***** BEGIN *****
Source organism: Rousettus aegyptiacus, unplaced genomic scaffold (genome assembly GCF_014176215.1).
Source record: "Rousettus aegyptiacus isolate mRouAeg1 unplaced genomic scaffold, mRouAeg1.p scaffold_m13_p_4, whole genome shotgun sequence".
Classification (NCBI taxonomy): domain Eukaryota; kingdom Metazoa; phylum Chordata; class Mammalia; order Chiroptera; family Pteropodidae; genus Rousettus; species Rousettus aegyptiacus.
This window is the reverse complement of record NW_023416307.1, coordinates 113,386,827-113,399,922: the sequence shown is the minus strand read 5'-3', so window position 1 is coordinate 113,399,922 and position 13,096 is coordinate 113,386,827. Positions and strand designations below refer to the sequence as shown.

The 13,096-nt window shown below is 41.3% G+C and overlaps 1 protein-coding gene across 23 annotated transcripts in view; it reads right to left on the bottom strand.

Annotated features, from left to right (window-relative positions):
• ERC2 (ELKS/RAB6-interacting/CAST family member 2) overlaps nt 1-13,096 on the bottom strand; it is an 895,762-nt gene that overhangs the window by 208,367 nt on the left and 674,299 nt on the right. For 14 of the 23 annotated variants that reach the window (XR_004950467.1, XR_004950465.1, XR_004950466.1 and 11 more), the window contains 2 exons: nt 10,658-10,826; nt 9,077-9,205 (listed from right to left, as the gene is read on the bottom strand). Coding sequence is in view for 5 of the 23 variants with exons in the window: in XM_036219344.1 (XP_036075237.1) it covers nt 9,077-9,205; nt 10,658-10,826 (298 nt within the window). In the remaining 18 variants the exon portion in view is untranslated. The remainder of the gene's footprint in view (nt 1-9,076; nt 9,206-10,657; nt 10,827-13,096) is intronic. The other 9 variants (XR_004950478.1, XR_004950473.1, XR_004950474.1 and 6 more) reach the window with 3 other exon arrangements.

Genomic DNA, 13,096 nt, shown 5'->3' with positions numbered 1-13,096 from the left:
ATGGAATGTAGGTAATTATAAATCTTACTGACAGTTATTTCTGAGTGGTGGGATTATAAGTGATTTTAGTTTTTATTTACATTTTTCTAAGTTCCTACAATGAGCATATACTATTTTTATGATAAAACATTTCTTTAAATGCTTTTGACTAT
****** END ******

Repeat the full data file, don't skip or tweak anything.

Source organism: Rousettus aegyptiacus, unplaced genomic scaffold (genome assembly GCF_014176215.1).
Source record: "Rousettus aegyptiacus isolate mRouAeg1 unplaced genomic scaffold, mRouAeg1.p scaffold_m13_p_4, whole genome shotgun sequence".
Classification (NCBI taxonomy): domain Eukaryota; kingdom Metazoa; phylum Chordata; class Mammalia; order Chiroptera; family Pteropodidae; genus Rousettus; species Rousettus aegyptiacus.
This window is the reverse complement of record NW_023416307.1, coordinates 113,386,827-113,399,922: the sequence shown is the minus strand read 5'-3', so window position 1 is coordinate 113,399,922 and position 13,096 is coordinate 113,386,827. Positions and strand designations below refer to the sequence as shown.

The 13,096-nt window shown below is 41.3% G+C and overlaps 1 protein-coding gene across 23 annotated transcripts in view; it reads right to left on the bottom strand.

Annotated features, from left to right (window-relative positions):
• ERC2 (ELKS/RAB6-interacting/CAST family member 2) overlaps nt 1-13,096 on the bottom strand; it is an 895,762-nt gene that overhangs the window by 208,367 nt on the left and 674,299 nt on the right. For 14 of the 23 annotated variants that reach the window (XR_004950467.1, XR_004950465.1, XR_004950466.1 and 11 more), the window contains 2 exons: nt 10,658-10,826; nt 9,077-9,205 (listed from right to left, as the gene is read on the bottom strand). Coding sequence is in view for 5 of the 23 variants with exons in the window: in XM_036219344.1 (XP_036075237.1) it covers nt 9,077-9,205; nt 10,658-10,826 (298 nt within the window). In the remaining 18 variants the exon portion in view is untranslated. The remainder of the gene's footprint in view (nt 1-9,076; nt 9,206-10,657; nt 10,827-13,096) is intronic. The other 9 variants (XR_004950478.1, XR_004950473.1, XR_004950474.1 and 6 more) reach the window with 3 other exon arrangements.

Genomic DNA, 13,096 nt, shown 5'->3' with positions numbered 1-13,096 from the left:
ATGGAATGTAGGTAATTATAAATCTTACTGACAGTTATTTCTGAGTGGTGGGATTATAAGTGATTTTAGTTTTTATTTACATTTTTCTAAGTTCCTACAATGAGCATATACTATTTTTATGATAAAACATTTCTTTAAATGCTTTTGACTAT